“But we are definitely without him on Saturday and beyond that we don’t know until he has further tests on the injury.”

The loss of big leads like those they had against St Eunan’s and St Michael’s does raise questions and doubts about Kilcar and in particular defensive frailties.

McNulty, however, insists they will have learned from those games and besides argues they were good enough to run up those leads in the first place against good quality opposition.

“We have learned from those games and they will have sharpened our focus and being honest I prefer running up a good lead and defending it.

“It is much better than having to chase a big lead.”

Other than long term injured Aodhán McGinley and Brian O’Donnell, McNulty expects to have a fully fit squad for Saturday evening’s showdown.

Mervyn O’Donnell, is once again in the Gaoth Dobhair hot seat and hoping to lead his side back to another county final.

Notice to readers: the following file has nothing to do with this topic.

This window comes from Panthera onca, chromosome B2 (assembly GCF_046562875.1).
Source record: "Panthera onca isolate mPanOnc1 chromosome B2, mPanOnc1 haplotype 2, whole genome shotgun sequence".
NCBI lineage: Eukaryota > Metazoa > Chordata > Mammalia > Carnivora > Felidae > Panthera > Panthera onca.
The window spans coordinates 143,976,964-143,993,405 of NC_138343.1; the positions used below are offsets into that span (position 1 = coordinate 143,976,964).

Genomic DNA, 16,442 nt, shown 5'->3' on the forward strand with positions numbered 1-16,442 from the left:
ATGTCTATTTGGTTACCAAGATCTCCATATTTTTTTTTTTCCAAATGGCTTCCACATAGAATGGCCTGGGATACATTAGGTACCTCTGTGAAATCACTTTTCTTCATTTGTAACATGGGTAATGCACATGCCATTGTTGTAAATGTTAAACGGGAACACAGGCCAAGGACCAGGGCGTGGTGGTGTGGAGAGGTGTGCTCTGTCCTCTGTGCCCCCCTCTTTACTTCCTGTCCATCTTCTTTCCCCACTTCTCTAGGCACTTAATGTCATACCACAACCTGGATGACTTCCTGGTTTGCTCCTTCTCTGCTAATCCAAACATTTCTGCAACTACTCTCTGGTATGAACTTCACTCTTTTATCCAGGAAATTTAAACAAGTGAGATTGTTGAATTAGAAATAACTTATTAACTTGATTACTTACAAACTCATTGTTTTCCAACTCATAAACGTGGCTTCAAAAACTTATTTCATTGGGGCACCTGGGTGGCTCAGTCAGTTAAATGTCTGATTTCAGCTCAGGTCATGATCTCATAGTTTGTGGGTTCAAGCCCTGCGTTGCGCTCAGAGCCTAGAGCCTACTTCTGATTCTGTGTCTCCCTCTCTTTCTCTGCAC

It was a school day too for Gaoth Dobhair against MacCumhaill’s, the championship winning boss insists and lessons have been learned.

“Indiscipline at times almost cost us the game and we are going to have to learn from it. We let them back into the game early in the second half and almost paid a high price.

“But on the positive, I thought the lads showed great character at the finish to snatch the win.

“Ethan Harkin showed nerves of steel to come back on to kick the equalising point. We had replaced him earlier with Jason McBride hoping Jason, the bigger man, would win some high ball for us around the middle of the field.

“James Carroll came off the bench and with his first touch kicked a fabulous point. James is not long back from Australia and is fighting to get his place in the team.

“And Cian Mulligan kicked a brilliant point to win it.”

Gaoth Dobhair lined out without their first choice midfield pairing of Odhrán MacNiallais and Michael Carroll.

And they both have been ruled out of taking any part this weekend either by Mervyn O’Donnell.